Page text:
US golfer Lee Trevino raises the cup to his lips after winning the 100th Open Championship at Royal Birkdale. (Photo by Central Press/Getty Images)
Golfing Legacies: Lee Trevino
When it comes to golfing legacies, it’s hard to get more iconic than Lee Trevino. Of Mexican-American descent, Trevino is also known as ‘The Merry Mex’ and ‘Supermex’.
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Born in 1939 on December 1st, Lee Trevino is from Garland, Texas, and has Mexican ancestry. He was raised by his mother and grandfather and began working in the cotton fields at age 5 to earn money.
Trevino was introduced to golf by his uncle and later became a caddie for the Dallas Athletic Club. After work, he would hit shots into the holes behind the shack as practice.
Many of these holes had hard ground and little grass, many say this is what helped Trevino develop his signature shot style. With his self-taught plays, Trevino’s compact swing and controlled ‘fade’ has been described as unorthodox but effective.
At the age of 17, Trevino joined the United States Marine Corps and served for 4 years until 1960. During his service, Trevino played golf with fellow Marine officers and participated in Armed Forces golf events in Asia.
After discharge from the military, Trevino worked as a professional in El Paso, Texas. In 1966 he qualified for his first US Open and finished tied for 54th. The next year he qualified again and finished 5th. That 1967 season had Trevino be awarded the PGA tour rookie of the year.
He won his first US Open the next year in 1968, just 4 strokes ahead of Jack Nicklaus. Trevino and Nicklaus continued to be rivals throughout the early 1970s. In 1970 Trevino was in the lead for prize money.
In 1971, Trevino had an impressive streak of wins. He beat Nicklaus in the 1971 US Open, 2 weeks later he won the Canadian Open, and the week after he won The Open Championship. Trevino is the first player to win all 3 of those titles in the same year.
He became the first person to defend The Open Championship since Arnold Palmer a decade prior in 1962.
Trevino made history in 1974 as the first person to win a PGA Tour individual event without hitting any bogeys, he did this at the Greater New Orleans Open. This wouldn’t be accomplished again until 2019 with J. T. Poston at the Wyndham Championship.
In 1975 he was unfortunately struck by lightning and suffered injuries to his spine. He required multiple surgeries, one of which was to remove a damaged spinal disk. These surgeries caused him to have back problems.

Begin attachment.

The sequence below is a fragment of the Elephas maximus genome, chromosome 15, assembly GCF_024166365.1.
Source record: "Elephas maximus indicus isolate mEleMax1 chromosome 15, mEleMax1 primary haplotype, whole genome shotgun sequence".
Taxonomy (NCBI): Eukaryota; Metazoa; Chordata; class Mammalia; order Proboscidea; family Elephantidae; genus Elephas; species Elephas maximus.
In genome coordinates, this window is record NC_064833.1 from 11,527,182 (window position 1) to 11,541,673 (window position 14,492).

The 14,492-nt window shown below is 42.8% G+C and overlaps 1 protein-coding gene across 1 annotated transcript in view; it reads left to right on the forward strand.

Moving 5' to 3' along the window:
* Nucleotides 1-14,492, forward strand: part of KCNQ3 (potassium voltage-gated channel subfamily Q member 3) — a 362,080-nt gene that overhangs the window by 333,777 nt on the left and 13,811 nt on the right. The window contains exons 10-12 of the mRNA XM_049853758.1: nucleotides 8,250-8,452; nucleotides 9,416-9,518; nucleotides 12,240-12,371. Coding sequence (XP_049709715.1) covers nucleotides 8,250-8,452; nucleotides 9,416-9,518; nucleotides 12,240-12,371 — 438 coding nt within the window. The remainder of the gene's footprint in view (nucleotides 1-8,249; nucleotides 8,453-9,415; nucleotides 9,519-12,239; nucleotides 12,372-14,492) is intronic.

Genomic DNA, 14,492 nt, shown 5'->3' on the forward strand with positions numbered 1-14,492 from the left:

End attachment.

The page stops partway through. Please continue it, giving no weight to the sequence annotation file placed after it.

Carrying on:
Despite his injuries hindering his play, he won 3 PGA Tours in 1980. He won his 6th and final PGA Championship in 1984 and then retired from the Tour due to back injuries.
Thanks to his impressive career Trevino became a color analyst for the NBC PGA Tour coverage from 1983 to 1989.
Throughout his career, Trevino won 6 major championships and 29 PGA Tour events. The only championship that escaped him was the Masters Tournament which he placed in the top 10 in 1975 and 1985.
He is one of only 4 players to twice win the US Open, The Open Championship, and the PGA Championship. He was inducted into the World Golf Hall of Fame in 1981.
Being from a poverty background, Trevino understands the importance of helping others. This has led to him establishing scholarships and financial aid to other Mexican-Americans.
Trevino also has a street named after him, that being Lee Trevino Drive in El Paso, Texas. There are also streets in Rio Rancho and Belen named in his honor.
In the 2000 issue of Golf Digest, Trevino was named the 14th greatest golfer of all time.
Not only was Lee Trevino known for his impressive golf game, but he was also an approachable and humorous person. He has been frequently quoted by the press for his witty and memorable lines. His most iconic line was, “I’ve been hit by lightning and been in the Marine Corps for four years. I’ve traveled the world and been about everywhere you can imagine. There’s not anything I’m scared of except my wife.” This attitude also led to him having a cameo in the 1996 comedy film ‘Happy Gilmore’.
Trevino has become an icon to many Mexican-Americans thanks to his down-to-earth personality and hard-working attitude. He is self-taught and gained his skills through determination and a love for golf.